TEXT OF COMMENTARY
Kai Ryssdal: Economic innovations don't always come from Wall Street. One of the most significant -- for developing countries, anyway -- was perfected in Bangladesh and has since spread around the world: microfinance, where, say, a rural farmer in Bolivia or a craftsman in Indonesia can get a small loan to build a business.
The industry's grown at an average of 25 to 30 percent over the past five years.
Commentator and economist Dean Karlan says microlending is a valuable tool... if you understand all its effects.
Dean Karlan: Practically everyone has heard an inspiring story about a poor woman who takes out a $50 loan. She starts a business and now earns a steady income, feeds her children and sends them to school. The idea of microfinance is powerful and the stories are certainly inspiring, but there are several unanswered questions and potential problems.
First, interest rates are on average around 30 to 40 percent per year -- in some places as high as 100 percent -- and most microfinance institutions require clients to already have businesses. In fact, most of these micro-businesses plateau in size fairly quickly. If the borrowers can generate the kind of return required to pay off their loans, why aren't their businesses growing?
Also, in many markets, individuals are saying no to the loans being offered. Many continue to borrow from traditional moneylenders. What is it about the loan that makes them say no? Are the loan terms too expensive? Are they too inflexible?
It's clear that loans are often used for household goods or to help pay for school fees or health emergencies. We should be happy that individuals borrow for these things, but wouldn't it be better to help them save or get insurance for medical care? Figuring out how to do that could have huge benefits. Some of the most important work in microfinance today is not on loans, but rather on insurance and savings.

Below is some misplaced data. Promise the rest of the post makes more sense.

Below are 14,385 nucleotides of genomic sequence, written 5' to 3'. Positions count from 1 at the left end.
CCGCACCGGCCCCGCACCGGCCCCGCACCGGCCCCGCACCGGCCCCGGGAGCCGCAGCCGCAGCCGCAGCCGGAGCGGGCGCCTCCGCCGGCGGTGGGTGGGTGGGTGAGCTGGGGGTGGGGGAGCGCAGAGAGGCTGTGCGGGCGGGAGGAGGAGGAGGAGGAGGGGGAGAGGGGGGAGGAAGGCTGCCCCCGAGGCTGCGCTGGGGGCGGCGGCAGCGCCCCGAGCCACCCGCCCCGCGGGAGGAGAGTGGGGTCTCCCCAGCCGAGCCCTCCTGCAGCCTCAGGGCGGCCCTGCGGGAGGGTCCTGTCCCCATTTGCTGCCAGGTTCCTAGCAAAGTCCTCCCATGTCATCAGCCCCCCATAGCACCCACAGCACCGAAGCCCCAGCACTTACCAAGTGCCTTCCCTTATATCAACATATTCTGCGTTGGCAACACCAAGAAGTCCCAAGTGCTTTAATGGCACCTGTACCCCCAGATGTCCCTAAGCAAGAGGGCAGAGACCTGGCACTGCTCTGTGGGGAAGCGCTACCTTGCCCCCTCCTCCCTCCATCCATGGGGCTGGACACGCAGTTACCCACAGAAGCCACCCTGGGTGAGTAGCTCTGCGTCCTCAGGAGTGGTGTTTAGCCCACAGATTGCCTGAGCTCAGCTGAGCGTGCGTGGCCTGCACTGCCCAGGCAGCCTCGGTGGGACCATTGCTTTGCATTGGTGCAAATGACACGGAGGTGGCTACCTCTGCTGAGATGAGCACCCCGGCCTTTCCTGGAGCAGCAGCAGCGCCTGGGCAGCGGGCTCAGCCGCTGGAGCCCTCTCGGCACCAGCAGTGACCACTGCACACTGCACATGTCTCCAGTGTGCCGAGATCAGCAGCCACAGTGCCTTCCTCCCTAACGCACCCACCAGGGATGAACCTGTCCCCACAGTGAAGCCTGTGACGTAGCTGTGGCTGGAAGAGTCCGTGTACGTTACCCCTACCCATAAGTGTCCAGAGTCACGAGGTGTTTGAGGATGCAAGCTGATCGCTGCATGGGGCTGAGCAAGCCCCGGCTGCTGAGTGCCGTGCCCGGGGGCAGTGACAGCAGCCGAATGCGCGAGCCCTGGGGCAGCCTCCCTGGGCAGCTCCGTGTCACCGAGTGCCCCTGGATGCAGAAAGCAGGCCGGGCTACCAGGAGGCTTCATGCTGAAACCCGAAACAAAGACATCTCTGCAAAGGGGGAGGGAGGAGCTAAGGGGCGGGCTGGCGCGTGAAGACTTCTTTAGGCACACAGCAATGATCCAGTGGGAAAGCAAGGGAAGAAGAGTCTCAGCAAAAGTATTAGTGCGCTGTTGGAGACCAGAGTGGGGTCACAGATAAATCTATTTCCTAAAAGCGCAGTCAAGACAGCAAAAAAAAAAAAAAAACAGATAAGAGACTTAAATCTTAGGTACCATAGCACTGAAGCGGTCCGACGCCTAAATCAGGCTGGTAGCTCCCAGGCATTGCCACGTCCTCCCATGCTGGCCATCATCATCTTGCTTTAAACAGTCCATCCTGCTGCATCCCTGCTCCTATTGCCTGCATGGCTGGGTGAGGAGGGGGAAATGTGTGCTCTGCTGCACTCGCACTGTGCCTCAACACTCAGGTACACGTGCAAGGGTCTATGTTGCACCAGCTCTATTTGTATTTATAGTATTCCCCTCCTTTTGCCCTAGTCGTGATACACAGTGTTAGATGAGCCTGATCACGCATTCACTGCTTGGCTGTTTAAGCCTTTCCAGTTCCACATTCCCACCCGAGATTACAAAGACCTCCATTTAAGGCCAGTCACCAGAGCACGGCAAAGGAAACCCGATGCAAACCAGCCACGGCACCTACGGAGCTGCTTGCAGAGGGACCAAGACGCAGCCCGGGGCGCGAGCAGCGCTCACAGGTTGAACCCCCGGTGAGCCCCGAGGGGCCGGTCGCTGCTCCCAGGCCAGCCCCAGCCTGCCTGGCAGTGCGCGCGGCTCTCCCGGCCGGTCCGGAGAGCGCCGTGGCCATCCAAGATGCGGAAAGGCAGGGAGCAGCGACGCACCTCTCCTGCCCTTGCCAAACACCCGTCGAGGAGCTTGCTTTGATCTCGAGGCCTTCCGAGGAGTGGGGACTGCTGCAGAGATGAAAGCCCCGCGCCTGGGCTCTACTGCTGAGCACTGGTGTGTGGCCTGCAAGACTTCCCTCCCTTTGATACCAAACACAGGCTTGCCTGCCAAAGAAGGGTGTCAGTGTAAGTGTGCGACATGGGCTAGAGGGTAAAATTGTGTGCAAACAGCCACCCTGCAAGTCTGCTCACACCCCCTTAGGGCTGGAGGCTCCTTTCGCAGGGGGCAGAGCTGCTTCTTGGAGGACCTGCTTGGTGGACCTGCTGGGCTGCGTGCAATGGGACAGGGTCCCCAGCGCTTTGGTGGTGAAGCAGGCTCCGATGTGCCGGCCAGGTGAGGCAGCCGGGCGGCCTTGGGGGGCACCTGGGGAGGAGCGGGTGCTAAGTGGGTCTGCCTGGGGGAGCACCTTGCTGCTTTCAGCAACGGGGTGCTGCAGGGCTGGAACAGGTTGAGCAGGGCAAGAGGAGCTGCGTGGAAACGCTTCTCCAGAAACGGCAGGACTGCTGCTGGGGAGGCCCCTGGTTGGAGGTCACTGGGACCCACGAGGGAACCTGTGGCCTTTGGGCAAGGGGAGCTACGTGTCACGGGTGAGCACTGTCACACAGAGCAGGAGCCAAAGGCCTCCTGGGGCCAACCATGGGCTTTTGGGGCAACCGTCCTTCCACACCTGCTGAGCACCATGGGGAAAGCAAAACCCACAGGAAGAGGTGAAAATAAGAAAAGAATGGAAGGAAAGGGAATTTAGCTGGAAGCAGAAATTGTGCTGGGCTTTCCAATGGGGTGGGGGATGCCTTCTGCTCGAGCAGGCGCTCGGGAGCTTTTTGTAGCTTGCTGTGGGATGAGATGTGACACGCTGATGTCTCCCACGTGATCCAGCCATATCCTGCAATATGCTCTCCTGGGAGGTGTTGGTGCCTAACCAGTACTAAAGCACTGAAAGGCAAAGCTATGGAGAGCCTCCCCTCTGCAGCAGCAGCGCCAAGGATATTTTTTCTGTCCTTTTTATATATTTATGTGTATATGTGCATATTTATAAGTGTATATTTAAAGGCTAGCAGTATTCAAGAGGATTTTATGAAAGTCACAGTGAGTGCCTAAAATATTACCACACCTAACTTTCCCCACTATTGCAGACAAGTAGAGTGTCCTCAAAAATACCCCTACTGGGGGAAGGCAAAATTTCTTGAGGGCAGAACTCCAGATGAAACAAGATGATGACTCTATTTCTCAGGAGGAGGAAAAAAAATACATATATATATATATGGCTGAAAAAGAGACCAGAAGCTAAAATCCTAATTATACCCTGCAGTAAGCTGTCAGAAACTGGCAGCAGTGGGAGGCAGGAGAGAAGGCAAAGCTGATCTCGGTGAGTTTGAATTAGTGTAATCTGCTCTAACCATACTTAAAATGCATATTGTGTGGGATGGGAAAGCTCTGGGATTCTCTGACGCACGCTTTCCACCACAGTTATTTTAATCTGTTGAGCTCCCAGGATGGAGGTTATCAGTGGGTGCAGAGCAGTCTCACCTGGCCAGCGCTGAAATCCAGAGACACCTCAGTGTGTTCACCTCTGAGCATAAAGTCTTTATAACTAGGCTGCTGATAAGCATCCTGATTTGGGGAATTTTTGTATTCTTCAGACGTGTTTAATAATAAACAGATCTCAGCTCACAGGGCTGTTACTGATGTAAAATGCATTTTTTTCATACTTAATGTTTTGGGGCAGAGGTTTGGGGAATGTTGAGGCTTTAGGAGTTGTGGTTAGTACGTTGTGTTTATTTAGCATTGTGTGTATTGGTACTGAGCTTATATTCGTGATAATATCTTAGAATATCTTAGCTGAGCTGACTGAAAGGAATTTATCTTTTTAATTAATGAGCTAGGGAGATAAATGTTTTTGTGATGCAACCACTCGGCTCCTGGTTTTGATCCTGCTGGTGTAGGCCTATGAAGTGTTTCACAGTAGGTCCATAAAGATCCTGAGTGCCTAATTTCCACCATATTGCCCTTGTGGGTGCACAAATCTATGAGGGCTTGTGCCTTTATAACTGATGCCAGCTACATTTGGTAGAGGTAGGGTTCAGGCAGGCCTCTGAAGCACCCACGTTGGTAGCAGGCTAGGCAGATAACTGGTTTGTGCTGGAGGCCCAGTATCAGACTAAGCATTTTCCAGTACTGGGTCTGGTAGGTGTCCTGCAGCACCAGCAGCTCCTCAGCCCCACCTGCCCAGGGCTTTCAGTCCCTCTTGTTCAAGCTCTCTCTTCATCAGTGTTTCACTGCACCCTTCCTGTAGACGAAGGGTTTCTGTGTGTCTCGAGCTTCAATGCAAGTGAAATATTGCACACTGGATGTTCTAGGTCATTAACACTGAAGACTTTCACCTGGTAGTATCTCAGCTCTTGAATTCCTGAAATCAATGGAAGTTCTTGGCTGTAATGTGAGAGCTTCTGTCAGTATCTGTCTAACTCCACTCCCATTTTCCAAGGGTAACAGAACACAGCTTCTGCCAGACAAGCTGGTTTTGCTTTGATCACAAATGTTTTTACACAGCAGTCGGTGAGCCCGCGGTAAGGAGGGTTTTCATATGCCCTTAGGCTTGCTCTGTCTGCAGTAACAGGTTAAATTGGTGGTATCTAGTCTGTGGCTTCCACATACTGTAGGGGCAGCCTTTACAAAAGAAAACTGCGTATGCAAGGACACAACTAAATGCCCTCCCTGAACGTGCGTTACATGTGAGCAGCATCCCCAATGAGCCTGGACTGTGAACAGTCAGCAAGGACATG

Why savings? The logic is simple: if someone borrows at 40 percent per year, every dollar less borrowed today could mean 40 cents more food on their table tomorrow.
So how do we improve savings? Here's one way: just as we can have automatic deduction from a paycheck, how about automatic deduction when a farmer sells his harvest? Or offer people savings accounts which must be used for education or health expenses.
This is an exciting time for microfinance. There's tremendous potential for creativity to make big impacts on poverty. The trick is to delineate between what sounds good and what really works.
Ryssdal: Dean Karlan is professor of economics at Yale University. He's also the co-director of the Financial Access Initiative.
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